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Every fledgling actress dreams of a debut like Mahima's. And every successful actress fears the predicament in which she now finds herself.
From a career in modeling, her role as the quintessential "good Indian girl" opposite Shahrukh Khan in 1997's Pardes shot her straight to fame. But Mahima's relationship with her "industry sponsor," director Subhash Ghai, was too good to be true. In April 1998, Ghai took her to court to restrain her from traveling abroad, where she planned to participate in a stage show. The judge denied Ghai's request, but the ensuing furor was Mahima's first taste of her new role in Bollywood: queen of scandal.
In an April 1998 interview with Rediff, Mahima admits confusion to how the Ghai matter got so out of hand. "He suddenly took off on me and sent me this legal notice. When I called back and tried to get in touch with him, he switched off his cellphone and refused to come on line. So I spoke to his wife. She said she will talk to him and asked me to call him back after ten minutes. That's exactly what I did. By this time, I presume on her persuasion, he had switched on his cellphone. So when I called, he picked it up and said: I will meet you in court! Then he went off the line. I tried to connect with him to understand what he meant by that short, cryptic comment, but (by that time) he had switched the cellphone off again. So, if you ask me, I still have no clue as to what went wrong."
In the same interview, the journalist explored the matter in further detail:
I presume you are talking about the terms of his contract with
you when you describe his expectations as overmuch. Or are you
insinuating something more?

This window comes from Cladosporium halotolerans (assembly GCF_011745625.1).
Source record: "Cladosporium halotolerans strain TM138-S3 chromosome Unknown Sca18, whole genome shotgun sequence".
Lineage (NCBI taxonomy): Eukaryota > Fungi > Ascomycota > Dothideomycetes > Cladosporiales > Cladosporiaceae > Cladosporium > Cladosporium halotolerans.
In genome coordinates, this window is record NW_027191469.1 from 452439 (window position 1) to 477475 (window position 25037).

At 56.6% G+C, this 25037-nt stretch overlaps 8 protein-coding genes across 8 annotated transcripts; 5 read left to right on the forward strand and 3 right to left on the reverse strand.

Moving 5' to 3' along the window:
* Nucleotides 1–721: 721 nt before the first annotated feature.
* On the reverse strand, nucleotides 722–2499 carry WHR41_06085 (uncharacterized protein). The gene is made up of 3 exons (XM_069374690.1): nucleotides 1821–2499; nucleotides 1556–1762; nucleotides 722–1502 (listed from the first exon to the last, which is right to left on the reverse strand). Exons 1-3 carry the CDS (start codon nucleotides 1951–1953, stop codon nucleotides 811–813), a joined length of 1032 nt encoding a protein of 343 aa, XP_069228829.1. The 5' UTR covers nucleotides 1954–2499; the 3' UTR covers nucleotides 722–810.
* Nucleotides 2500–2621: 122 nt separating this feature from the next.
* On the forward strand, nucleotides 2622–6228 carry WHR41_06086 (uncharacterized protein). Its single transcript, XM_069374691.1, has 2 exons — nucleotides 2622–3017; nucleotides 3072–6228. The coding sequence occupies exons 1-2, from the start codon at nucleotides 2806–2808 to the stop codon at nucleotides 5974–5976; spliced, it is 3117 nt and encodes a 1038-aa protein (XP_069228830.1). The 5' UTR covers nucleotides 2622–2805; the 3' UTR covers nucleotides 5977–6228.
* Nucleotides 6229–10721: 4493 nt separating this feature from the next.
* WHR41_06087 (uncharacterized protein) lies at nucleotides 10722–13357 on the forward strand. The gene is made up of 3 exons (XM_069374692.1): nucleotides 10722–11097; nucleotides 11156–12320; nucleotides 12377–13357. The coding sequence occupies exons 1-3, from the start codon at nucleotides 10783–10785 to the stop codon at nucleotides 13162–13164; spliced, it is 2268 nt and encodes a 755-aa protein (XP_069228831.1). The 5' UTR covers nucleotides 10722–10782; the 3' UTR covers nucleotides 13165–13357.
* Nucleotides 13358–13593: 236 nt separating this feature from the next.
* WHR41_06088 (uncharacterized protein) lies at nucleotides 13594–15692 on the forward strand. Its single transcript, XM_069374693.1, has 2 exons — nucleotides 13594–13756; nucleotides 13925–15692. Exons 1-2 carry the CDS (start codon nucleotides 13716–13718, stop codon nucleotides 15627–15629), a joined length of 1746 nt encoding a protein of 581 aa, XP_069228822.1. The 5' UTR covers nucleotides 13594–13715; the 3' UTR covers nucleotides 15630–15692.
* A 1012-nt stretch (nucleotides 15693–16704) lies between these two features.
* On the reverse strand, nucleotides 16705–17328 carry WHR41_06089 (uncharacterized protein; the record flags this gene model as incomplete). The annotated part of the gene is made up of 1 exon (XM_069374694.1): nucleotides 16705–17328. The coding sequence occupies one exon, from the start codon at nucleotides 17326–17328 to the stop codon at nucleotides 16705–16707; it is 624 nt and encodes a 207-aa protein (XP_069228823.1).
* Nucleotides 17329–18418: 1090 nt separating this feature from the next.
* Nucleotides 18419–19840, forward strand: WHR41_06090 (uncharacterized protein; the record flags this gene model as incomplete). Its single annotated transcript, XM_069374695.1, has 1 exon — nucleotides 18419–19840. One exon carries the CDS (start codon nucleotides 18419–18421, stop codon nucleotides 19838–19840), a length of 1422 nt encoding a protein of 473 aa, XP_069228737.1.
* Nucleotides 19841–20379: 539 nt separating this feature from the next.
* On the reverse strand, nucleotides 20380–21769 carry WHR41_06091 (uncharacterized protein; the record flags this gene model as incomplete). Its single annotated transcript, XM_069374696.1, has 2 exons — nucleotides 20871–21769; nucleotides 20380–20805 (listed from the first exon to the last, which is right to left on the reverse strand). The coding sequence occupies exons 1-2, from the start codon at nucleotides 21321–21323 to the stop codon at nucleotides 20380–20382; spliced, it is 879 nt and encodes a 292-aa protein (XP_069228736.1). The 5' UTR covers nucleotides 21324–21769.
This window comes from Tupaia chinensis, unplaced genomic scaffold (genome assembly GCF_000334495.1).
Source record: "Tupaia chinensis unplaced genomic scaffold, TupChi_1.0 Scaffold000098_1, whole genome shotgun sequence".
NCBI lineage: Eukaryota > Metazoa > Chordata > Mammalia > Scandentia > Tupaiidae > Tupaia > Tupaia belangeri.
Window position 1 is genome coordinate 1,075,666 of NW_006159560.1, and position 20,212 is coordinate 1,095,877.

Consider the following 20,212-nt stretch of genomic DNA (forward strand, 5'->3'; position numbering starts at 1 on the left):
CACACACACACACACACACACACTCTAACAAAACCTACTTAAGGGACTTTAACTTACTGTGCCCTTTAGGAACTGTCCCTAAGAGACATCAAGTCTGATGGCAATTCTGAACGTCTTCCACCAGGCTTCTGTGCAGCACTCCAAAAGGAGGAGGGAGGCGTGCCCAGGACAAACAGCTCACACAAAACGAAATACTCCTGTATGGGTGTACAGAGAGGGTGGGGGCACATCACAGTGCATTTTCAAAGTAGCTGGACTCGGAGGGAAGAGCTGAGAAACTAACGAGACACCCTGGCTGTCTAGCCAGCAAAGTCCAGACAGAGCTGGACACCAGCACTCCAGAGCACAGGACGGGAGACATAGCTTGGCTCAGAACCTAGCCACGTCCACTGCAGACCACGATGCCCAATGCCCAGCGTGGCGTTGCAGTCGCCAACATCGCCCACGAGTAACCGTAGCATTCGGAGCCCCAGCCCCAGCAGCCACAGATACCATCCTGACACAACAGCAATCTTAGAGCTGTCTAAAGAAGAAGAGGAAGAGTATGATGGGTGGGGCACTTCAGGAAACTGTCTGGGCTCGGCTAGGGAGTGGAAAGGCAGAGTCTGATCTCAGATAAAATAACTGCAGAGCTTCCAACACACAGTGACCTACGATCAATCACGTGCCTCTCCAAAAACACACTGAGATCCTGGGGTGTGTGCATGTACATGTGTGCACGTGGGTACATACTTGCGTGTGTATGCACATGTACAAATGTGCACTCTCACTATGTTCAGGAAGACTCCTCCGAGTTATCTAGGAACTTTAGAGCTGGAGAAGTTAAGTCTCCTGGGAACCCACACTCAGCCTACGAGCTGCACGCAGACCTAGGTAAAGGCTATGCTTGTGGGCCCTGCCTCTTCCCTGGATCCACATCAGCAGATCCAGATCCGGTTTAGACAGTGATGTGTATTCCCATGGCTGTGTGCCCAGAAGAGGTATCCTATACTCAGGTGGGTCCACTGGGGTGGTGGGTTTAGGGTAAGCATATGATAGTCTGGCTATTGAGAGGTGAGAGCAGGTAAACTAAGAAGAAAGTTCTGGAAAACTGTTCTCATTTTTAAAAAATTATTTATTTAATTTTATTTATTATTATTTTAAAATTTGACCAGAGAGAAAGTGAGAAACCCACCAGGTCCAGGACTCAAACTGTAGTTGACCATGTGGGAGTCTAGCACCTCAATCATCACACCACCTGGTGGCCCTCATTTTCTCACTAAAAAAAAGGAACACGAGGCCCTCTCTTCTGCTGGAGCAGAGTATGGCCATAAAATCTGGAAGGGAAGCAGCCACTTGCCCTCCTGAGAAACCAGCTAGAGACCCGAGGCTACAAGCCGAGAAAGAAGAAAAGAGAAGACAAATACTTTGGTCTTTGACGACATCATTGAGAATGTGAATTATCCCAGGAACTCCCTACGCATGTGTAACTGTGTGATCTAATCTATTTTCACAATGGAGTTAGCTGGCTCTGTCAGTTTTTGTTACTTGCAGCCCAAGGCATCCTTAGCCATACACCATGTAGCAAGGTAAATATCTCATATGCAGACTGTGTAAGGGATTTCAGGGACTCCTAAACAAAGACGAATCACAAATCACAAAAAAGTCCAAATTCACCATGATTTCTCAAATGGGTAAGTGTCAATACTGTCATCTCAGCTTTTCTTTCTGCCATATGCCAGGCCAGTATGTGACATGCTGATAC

why didn't you make an issue of it then? Matters may not reached
a head that way.
Don't you feel bad that such a special rishta [relationship] has
soured for no reason at all?
Why did you sign a contract where you gave away everything --
your freedom to sign other films, a substantial share of your
earnings from advertising, stage shows and future movies, and
your right to choose your own future in the industry? What did
you expect to get from this slavish contract?
Mahima's troubles do not end with Subhash Ghai. Her ongoing romance with tennis star Leander Paes, who recently bought her an expensive bungalow and allegedly opposes the idea of a working wife, has made marriage-wary producers nervous to sign her. Worse, Mahima has made an abrupt exit from four different films, and several other projects have been stalled due to date conflicts. To be fair, in an industry where a star usually works on several films at once, the allotment of shooting dates is very tricky and often leads to such problems. But some people claim Mahima is selectively reneging on committments to filmmakers based on their recent track record at the box office. The possibility does not endear her to the industry, particularly since Mahima herself has not had a runaway hit since her debut. (Cineblitz, Mar. 2002)
The negative talk circulating about her grew louder recently, when Mahima reportedly skipped out on shooting dates for several productions, including those of Nitin Raj and Vashu Bhagnani, in order to do a concert abroad with Popcorn Entertainment (run by Sunil Shetty). Rajoo Karia, one of Mahima's former secretaries (currently she's on her seventh), has quit over such doings. In the March 2002 issue of Cineblitz, he explains his decision: "She accepted the signing amount from [Nitin Raj] and later denied ever having taken it! I took Nitin and Zahid (her ex-secretary, a witness to said transaction) to her house. To our shock, Mahima's sister refused to let us enter, claiming that Mahima was not at home. I am a producer's man, I could not tolerate the anguish she was causing them and I resigned."
Some trade magazines have been prompted to speculate on whether she will be banned by producers altogether. Pahlaj Nihalani, president of the Cine Artistes' Association and member of the IMPPA (the governing authority over the film industry), admits, "Mahima has been troubling producers, which is very bad. She seems to forget that it's the films that make her a star, not the stage shows. Now she has been ordered to cooperate and she will have to. She has hurt herself by her bad behavior, more than anyone else. Now producers will think twice before signing her." (Cineblitz, Mar. 2002) For an actress renowned for her friendly nature and acting prowess, such news must be startling indeed.